Curiously enough, even Mormonism’s own “standard works” teach that God is infinite and immutable: “By these things we know that there is a God in heaven, who is infinite and eternal, from everlasting to everlasting the same unchangeable God, the framer of heaven and earth, and all things which are in them…”[19] This can only leave one wondering how God the Father can be “unchangeable” if He was once a mortal man.

Mormons Believe that God the Father has a Spouse called the Heavenly Mother

Fourth, Mormons believe that God the Father has a spouse called the Heavenly Mother:

“The Church of Jesus Christ of Latter-day Saints teaches that all human beings, male and female, are beloved spirit children of heavenly parents, a Heavenly Father and a Heavenly Mother. This understanding is rooted in scriptural and prophetic teachings about the nature of God, our relationship to Deity, and the godly potential of men and women. The doctrine of a Heavenly Mother is a cherished and distinctive belief among Latter-day Saints.”[20]

Initially Mormons used to believe that God the Father was a polygamist, and polygamy was viewed as essential for attaining Godhood. In our day however, Mormons usually speak of just one Heavenly Mother. She is not to be worshiped (although some radical Mormon feminists do pray to her unofficially) and Mormon authorities acknowledge that their “present knowledge about a Mother in Heaven is limited.”

The “standard works” of Mormonism in One Volume

A lot more could be said about the Mormon concept of God, but it must be obvious by now that such a being is radically different from the God described in the Bible and confessed by the historic Christian Faith. This demonstrates that Mormon demands to be accepted as Christians are unfounded. That there is only one true God is consistently testified to in Scripture from Genesis to Revelation. God’s unity or monotheism as well as God’s Tri-unity are cardinal doctrines of historical Christianity. Without the doctrine of the Holy Trinity one finds oneself outside the scope of historical and biblical Christian theology, especially since the Father, the Son, and the Holy Spirit each play and fulfill essential roles in the doctrines of the Faith.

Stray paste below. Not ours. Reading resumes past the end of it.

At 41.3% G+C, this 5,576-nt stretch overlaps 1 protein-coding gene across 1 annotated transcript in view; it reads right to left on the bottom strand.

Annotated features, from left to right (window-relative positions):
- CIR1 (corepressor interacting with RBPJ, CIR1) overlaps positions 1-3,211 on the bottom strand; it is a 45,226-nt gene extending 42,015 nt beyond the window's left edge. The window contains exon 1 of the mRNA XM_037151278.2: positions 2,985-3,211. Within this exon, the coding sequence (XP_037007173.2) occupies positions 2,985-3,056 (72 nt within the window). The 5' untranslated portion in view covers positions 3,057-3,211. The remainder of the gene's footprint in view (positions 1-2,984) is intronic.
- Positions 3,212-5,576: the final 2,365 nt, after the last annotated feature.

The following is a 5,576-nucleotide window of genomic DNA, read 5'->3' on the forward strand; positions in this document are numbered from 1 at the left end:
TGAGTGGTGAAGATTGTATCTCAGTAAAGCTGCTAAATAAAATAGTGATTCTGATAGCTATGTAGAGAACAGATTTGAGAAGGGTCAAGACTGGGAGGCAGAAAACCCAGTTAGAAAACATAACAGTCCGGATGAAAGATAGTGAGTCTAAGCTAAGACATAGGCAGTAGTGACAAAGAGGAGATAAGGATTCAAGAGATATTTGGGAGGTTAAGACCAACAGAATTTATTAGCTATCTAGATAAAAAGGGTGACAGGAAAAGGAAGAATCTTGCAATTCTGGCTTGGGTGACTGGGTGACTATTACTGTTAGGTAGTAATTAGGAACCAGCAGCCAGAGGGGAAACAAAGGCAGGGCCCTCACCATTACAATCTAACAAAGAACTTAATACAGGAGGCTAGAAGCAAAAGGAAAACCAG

Suggested Readings

Abanes Richard. One Nation Under Gods: A History of the Mormon Church. New York: Basic Books, 2002.

McKeever Bill and Johnson Eric. Mormonism 101: Examining the Religion of the Latter-Day Saints 2nd ed. Grand Rapids: Baker Books, 2015.

McKeever Bill and Johnson, Eric. Answering Mormons’ Questions: Ready Responses for Inquiring Latter-Day Saints 2nd ed. Grand Rapids: Kregel Publications, 2012.

Tanner Jerald and Tanner Sandra. The Changing World of Mormonism. Moody Press, 1979.

White, James R. Is The Mormon My Brother?: Discerning Differences Between Mormonism and Christianity. Birmingham: Solid Ground Christian Books, 1997.

The opinions and views expressed in this article are those of the author and do not necessarily reflect the views and opinions of the employees and members of Ratio Christi South Africa.

[1] Mormonism is the colloquial name for the beliefs and practices of the Church of Jesus Christ of the Latter-day Saints (LDS).

[2] The Athanasian creed can also be viewed on Wikipedia, available at accessed April 4, 2020.

[3] “Are Mormons Christians?” available at accessed April 4, 2020.

[4] Ibid.

[5] “Polytheism” by Ninian Smart in the Encyclopaedia Britannica, available at accessed April 4, 2020.

[6] The so-called “standard works” of Mormonism include the Bible, The Book of Mormon, Doctrine and Covenants, and The Pearl of Great Price.

[7] For a more in depth treatment of this issue see White, James R. Letters to a Mormon Elder (Minneapolis: Bethany House, 1993).

[8] Journal of Discourses 7:333, available at accessed April 14, 2020.

[9] Rodney Turner, “The Doctrine of the Firstborn and Only Begotten,” In The Pearl of Great Price: Revelations From God, H. Donl Peterson and Charles D. Tate, Jr., eds. (Salt Lake City, UT: Deseret Book Company), 102.

[10] “Godhead” by Paul E. Dahl, In Daniel E. Ludlow, ed. Encyclopedia of Mormonism (New York: Macmillan Publishing Company, 1992), 1:552, available at accessed April 14, 2020.

[11] 2 Nephi 31:21.

[12] Section 20:28.

[13] Robert L. Millet. A Different Jesus? The Christ of the Latter-day Saints (Grand Rapids, MI: Eerdmans, 2005), 171.

[14] Achieving a Celestial Marriage: Student Manual (Church of Jesus Christ of Latter-day Saints, 1992), 132, available at accessed April 14, 2020.

[15] Joseph Smith. The King Follett Sermon (1844), available at accessed April 14, 2020.

[16] Teachings of Presidents of the Church: Joseph Smith (Intellectual Reserve, Inc, 2007), 40, available at accessed April 14, 2020.

[17] Doctrines of the Gospel Student Manual (Intellectual Reserve, Inc., 2010), ch. 19; available at accessed April 14, 2020.

[18] Doctrine and Covenants 139:20, available at accessed April 14. 2020.

[19] Ibid., 20:17.

[20] Gospel Topics Essays: Mother in Heaven; available at accessed April 14. 2020.